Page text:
By LA Weekly
By Henry Rollins
By Weekly Photographers
By Shea Serrano
By Nate "Igor" Smith
By Dan Weiss
By Erica E. Phillips
By Kai Flanders
Sea Level Records, the popular Echo Park indie music shop, was pronounced dead last Friday. It was 5Â½ years old. Following an investigation, the cause of death was infanticide. Co-owner Todd Clifford pulled the trigger after growing dissatisfied with running a business. He had written on the shop’s MySpace blog, “I want my life back. It’s hard to say it, but I’ve actually burnt out on what should have been the perfect job. I shouldn’t dread going to ‘work’ every day, and sadly, that’s what it has become for me.”
And so it was an Irish wake for Sea Level Records — booze, music and fits of revelry mixed with somber eulogies as the shop celebrated (yes, celebrated) its untimely demise at Safari Sam’s this past Friday. I asked a few mourners to share the purchases that “changed their lives” — to one couple that was Arcade Fire’s Neon Bible; to a few stylishly indie girls, it was the Broken West’s I Can’t Go On, I’ll Go On. Melissa, a pale blond beauty who had the kind of heartbreaker smile that untold numbers of Eastside musicians must have written songs about, said she had spent a lot of time at Sea Level Records over the years while washing her clothes at a Laundromat down the street, and added that she’s now doomed to loiter at the pawn shop. Local bands the Switch and Division Day performed kinetic sets, and when they were done, Clifford manned the turntables, seamlessly mixing Michael Jackson with Steely Dan. “Sea Level Todd is dead,” Clifford said, “regular Todd has been born.” And what will he do now with the record shop walking in the valley of the shadow of death? “The idea of writing the great American novel keeps floating around my head,” he said with a smile and a shrug before changing the vinyl.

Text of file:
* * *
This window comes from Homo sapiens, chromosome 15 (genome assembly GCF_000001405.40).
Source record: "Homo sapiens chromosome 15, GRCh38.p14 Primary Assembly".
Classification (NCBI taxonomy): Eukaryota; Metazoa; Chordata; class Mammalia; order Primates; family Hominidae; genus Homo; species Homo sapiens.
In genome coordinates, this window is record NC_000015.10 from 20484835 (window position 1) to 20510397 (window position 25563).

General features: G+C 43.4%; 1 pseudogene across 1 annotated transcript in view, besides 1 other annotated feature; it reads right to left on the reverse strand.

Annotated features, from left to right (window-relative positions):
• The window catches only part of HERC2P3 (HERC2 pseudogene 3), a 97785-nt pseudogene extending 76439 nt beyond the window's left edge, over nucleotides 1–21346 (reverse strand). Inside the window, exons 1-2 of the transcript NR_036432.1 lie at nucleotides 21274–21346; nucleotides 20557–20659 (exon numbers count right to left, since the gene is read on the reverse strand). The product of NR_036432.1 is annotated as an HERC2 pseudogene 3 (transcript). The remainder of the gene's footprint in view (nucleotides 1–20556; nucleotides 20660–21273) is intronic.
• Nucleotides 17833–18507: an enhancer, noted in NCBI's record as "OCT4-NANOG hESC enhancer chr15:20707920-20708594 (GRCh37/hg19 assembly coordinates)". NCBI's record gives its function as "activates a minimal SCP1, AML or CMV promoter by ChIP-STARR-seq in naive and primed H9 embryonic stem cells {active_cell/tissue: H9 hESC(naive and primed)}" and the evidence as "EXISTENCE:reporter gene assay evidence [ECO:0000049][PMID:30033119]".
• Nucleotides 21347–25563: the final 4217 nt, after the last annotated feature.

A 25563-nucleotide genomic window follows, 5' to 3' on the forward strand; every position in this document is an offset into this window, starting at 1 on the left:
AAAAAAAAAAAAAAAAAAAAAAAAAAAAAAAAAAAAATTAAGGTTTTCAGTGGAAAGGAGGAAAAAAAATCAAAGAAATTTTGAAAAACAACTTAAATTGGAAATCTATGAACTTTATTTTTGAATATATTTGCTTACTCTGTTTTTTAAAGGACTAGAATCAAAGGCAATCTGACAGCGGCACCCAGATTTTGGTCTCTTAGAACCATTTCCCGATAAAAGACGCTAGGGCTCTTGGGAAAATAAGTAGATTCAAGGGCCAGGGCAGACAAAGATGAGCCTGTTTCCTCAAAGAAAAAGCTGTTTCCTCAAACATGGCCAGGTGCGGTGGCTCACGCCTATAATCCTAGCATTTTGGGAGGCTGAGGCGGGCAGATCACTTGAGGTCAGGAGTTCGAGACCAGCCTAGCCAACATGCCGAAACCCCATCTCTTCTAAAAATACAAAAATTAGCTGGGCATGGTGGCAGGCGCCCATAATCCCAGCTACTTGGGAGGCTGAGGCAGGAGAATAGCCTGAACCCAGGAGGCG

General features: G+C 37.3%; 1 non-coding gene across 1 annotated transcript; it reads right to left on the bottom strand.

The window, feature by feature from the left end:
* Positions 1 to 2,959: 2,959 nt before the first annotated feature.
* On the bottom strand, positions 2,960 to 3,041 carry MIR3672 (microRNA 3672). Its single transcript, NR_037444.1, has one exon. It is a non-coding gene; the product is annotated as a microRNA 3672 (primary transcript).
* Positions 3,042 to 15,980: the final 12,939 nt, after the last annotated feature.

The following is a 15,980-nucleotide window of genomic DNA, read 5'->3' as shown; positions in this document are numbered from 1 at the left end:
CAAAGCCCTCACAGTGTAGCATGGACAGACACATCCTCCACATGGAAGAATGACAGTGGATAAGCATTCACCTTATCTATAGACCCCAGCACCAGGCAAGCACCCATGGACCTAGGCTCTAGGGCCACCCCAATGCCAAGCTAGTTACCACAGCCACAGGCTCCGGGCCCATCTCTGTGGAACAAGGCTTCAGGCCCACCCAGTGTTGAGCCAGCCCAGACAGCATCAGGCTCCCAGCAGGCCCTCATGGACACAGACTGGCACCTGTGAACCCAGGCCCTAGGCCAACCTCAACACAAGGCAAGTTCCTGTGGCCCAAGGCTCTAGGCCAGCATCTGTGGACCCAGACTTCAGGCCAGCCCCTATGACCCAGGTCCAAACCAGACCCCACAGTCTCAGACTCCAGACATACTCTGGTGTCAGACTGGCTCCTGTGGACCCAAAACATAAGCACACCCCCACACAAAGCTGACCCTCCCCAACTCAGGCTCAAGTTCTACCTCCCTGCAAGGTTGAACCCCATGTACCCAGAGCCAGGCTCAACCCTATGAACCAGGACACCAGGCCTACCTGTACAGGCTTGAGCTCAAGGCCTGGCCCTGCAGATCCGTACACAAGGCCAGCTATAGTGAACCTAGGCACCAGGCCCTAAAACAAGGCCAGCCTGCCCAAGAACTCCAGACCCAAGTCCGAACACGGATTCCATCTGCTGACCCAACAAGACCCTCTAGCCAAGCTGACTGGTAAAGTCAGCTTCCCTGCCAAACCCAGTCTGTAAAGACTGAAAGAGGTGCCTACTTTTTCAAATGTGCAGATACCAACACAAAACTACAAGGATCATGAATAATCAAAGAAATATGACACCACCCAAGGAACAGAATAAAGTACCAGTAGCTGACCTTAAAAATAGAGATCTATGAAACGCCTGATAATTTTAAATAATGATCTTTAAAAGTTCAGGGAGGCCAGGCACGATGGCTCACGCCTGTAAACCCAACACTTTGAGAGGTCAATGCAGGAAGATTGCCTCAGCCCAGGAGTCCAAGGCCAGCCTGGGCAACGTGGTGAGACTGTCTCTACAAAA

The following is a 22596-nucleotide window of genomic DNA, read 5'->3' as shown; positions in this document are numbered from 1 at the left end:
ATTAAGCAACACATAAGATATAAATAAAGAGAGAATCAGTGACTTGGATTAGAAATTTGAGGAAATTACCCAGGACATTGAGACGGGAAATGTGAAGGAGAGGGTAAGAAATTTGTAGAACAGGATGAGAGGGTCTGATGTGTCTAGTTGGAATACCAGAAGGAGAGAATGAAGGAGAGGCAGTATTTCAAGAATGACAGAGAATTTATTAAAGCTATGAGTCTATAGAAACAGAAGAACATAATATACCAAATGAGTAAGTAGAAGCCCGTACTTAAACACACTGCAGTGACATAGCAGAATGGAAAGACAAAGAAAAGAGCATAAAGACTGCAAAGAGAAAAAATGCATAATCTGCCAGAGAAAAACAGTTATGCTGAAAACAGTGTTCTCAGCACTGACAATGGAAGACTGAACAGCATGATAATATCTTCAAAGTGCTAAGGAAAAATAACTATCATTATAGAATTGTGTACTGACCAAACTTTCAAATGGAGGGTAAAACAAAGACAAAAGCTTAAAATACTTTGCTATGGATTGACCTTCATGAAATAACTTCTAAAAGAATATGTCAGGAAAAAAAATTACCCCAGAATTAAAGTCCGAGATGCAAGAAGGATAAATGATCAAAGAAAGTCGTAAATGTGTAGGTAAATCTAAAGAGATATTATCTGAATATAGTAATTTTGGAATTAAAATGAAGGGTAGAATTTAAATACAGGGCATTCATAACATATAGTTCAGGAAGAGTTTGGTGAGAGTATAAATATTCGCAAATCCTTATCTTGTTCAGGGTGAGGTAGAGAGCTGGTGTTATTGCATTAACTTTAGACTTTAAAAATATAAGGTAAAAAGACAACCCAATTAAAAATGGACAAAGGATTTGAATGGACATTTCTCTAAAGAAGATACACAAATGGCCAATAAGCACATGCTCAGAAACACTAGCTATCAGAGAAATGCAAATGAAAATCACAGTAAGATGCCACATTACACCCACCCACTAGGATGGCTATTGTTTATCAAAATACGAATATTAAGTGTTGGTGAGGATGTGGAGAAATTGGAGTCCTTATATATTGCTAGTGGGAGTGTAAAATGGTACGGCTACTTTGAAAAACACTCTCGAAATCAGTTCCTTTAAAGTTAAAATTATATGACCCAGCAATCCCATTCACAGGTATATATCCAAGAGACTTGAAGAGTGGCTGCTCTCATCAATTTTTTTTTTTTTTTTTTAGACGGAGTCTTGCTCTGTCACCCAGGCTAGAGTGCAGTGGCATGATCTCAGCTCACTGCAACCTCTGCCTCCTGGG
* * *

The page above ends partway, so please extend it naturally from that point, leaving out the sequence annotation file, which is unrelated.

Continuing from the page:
Sea Level Records is survived only by the memories of Echo Parksters who spent their starving-artist cash there. And of course, widower Sea Level Sylvia, manager, a.k.a. “head motherfucker in charge,” who I hear is looking for investors. Clifford is hoping to find a buyer to take the shop lock, stock and vinyl. The epitaph, according to Sea Level Todd: Without You We Were Nothing.Sea Level Records will be open until the end of June. 1716 W. Sunset Blvd., Echo Park, (213) 989-0146.
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